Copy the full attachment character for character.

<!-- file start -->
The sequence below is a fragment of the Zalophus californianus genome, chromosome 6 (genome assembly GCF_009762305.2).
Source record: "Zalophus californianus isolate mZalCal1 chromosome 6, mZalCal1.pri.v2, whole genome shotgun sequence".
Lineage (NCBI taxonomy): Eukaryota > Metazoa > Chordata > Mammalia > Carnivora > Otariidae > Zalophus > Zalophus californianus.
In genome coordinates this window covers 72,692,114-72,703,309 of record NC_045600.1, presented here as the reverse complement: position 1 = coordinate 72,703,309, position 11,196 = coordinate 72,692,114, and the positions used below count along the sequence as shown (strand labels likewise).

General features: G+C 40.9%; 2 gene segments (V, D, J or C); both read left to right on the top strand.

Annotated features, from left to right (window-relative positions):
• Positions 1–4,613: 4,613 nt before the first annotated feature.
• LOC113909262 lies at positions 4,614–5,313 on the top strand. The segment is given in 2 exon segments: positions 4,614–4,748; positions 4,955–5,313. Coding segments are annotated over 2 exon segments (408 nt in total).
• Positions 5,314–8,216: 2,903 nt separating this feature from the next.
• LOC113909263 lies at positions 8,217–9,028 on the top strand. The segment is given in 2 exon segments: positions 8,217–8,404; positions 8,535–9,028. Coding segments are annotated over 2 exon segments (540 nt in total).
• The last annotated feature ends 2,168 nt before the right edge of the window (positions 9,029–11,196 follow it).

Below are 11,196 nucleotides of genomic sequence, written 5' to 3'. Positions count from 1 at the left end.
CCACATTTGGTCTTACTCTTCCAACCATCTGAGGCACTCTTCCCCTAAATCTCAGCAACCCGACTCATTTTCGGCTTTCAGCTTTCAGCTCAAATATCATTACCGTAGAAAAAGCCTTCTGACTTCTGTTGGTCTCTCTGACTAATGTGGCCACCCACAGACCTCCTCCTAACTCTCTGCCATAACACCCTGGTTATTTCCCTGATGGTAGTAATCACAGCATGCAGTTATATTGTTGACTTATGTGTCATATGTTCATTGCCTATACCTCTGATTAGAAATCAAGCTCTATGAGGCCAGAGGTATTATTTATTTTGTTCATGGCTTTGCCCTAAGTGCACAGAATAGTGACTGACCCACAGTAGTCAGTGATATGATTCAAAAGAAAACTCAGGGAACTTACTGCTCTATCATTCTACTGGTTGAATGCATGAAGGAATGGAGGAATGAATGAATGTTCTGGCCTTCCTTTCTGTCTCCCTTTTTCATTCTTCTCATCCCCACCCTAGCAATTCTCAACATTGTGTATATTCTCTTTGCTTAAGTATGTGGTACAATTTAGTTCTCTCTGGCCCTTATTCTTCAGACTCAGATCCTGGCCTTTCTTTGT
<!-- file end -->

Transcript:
The sequence below is a fragment of the Zalophus californianus genome, chromosome 6 (genome assembly GCF_009762305.2).
Source record: "Zalophus californianus isolate mZalCal1 chromosome 6, mZalCal1.pri.v2, whole genome shotgun sequence".
Lineage (NCBI taxonomy): Eukaryota > Metazoa > Chordata > Mammalia > Carnivora > Otariidae > Zalophus > Zalophus californianus.
In genome coordinates this window covers 72,692,114-72,703,309 of record NC_045600.1, presented here as the reverse complement: position 1 = coordinate 72,703,309, position 11,196 = coordinate 72,692,114, and the positions used below count along the sequence as shown (strand labels likewise).

General features: G+C 40.9%; 2 gene segments (V, D, J or C); both read left to right on the top strand.

Annotated features, from left to right (window-relative positions):
• Positions 1–4,613: 4,613 nt before the first annotated feature.
• LOC113909262 lies at positions 4,614–5,313 on the top strand. The segment is given in 2 exon segments: positions 4,614–4,748; positions 4,955–5,313. Coding segments are annotated over 2 exon segments (408 nt in total).
• Positions 5,314–8,216: 2,903 nt separating this feature from the next.
• LOC113909263 lies at positions 8,217–9,028 on the top strand. The segment is given in 2 exon segments: positions 8,217–8,404; positions 8,535–9,028. Coding segments are annotated over 2 exon segments (540 nt in total).
• The last annotated feature ends 2,168 nt before the right edge of the window (positions 9,029–11,196 follow it).

Below are 11,196 nucleotides of genomic sequence, written 5' to 3'. Positions count from 1 at the left end.
CCACATTTGGTCTTACTCTTCCAACCATCTGAGGCACTCTTCCCCTAAATCTCAGCAACCCGACTCATTTTCGGCTTTCAGCTTTCAGCTCAAATATCATTACCGTAGAAAAAGCCTTCTGACTTCTGTTGGTCTCTCTGACTAATGTGGCCACCCACAGACCTCCTCCTAACTCTCTGCCATAACACCCTGGTTATTTCCCTGATGGTAGTAATCACAGCATGCAGTTATATTGTTGACTTATGTGTCATATGTTCATTGCCTATACCTCTGATTAGAAATCAAGCTCTATGAGGCCAGAGGTATTATTTATTTTGTTCATGGCTTTGCCCTAAGTGCACAGAATAGTGACTGACCCACAGTAGTCAGTGATATGATTCAAAAGAAAACTCAGGGAACTTACTGCTCTATCATTCTACTGGTTGAATGCATGAAGGAATGGAGGAATGAATGAATGTTCTGGCCTTCCTTTCTGTCTCCCTTTTTCATTCTTCTCATCCCCACCCTAGCAATTCTCAACATTGTGTATATTCTCTTTGCTTAAGTATGTGGTACAATTTAGTTCTCTCTGGCCCTTATTCTTCAGACTCAGATCCTGGCCTTTCTTTGT